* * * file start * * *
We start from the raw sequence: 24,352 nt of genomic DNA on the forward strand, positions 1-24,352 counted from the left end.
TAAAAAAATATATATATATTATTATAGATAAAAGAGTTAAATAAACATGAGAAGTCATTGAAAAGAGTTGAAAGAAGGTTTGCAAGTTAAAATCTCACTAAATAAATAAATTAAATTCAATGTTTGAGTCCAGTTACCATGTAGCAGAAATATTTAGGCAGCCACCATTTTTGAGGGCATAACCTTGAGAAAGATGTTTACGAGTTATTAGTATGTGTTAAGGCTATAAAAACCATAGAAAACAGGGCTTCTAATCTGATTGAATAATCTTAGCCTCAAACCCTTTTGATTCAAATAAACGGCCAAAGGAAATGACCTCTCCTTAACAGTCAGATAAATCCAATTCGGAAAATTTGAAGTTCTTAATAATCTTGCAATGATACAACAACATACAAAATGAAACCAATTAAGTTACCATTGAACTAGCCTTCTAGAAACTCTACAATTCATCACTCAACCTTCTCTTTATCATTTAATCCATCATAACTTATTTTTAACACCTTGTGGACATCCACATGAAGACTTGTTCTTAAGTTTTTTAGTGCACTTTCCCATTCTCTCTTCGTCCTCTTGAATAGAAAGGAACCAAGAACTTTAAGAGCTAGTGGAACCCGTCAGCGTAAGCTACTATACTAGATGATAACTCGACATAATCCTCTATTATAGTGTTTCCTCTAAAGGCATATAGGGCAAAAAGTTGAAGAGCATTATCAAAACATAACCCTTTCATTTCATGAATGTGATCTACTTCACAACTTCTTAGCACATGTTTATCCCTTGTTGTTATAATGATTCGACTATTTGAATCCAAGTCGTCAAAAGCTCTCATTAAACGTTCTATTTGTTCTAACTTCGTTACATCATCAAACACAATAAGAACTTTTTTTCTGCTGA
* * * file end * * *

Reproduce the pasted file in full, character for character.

We start from the raw sequence: 24,352 nt of genomic DNA on the forward strand, positions 1-24,352 counted from the left end.
TAAAAAAATATATATATATTATTATAGATAAAAGAGTTAAATAAACATGAGAAGTCATTGAAAAGAGTTGAAAGAAGGTTTGCAAGTTAAAATCTCACTAAATAAATAAATTAAATTCAATGTTTGAGTCCAGTTACCATGTAGCAGAAATATTTAGGCAGCCACCATTTTTGAGGGCATAACCTTGAGAAAGATGTTTACGAGTTATTAGTATGTGTTAAGGCTATAAAAACCATAGAAAACAGGGCTTCTAATCTGATTGAATAATCTTAGCCTCAAACCCTTTTGATTCAAATAAACGGCCAAAGGAAATGACCTCTCCTTAACAGTCAGATAAATCCAATTCGGAAAATTTGAAGTTCTTAATAATCTTGCAATGATACAACAACATACAAAATGAAACCAATTAAGTTACCATTGAACTAGCCTTCTAGAAACTCTACAATTCATCACTCAACCTTCTCTTTATCATTTAATCCATCATAACTTATTTTTAACACCTTGTGGACATCCACATGAAGACTTGTTCTTAAGTTTTTTAGTGCACTTTCCCATTCTCTCTTCGTCCTCTTGAATAGAAAGGAACCAAGAACTTTAAGAGCTAGTGGAACCCGTCAGCGTAAGCTACTATACTAGATGATAACTCGACATAATCCTCTATTATAGTGTTTCCTCTAAAGGCATATAGGGCAAAAAGTTGAAGAGCATTATCAAAACATAACCCTTTCATTTCATGAATGTGATCTACTTCACAACTTCTTAGCACATGTTTATCCCTTGTTGTTATAATGATTCGACTATTTGAATCCAAGTCGTCAAAAGCTCTCATTAAACGTTCTATTTGTTCTAACTTCGTTACATCATCAAACACAATAAGAACTTTTTTTCTGCTGA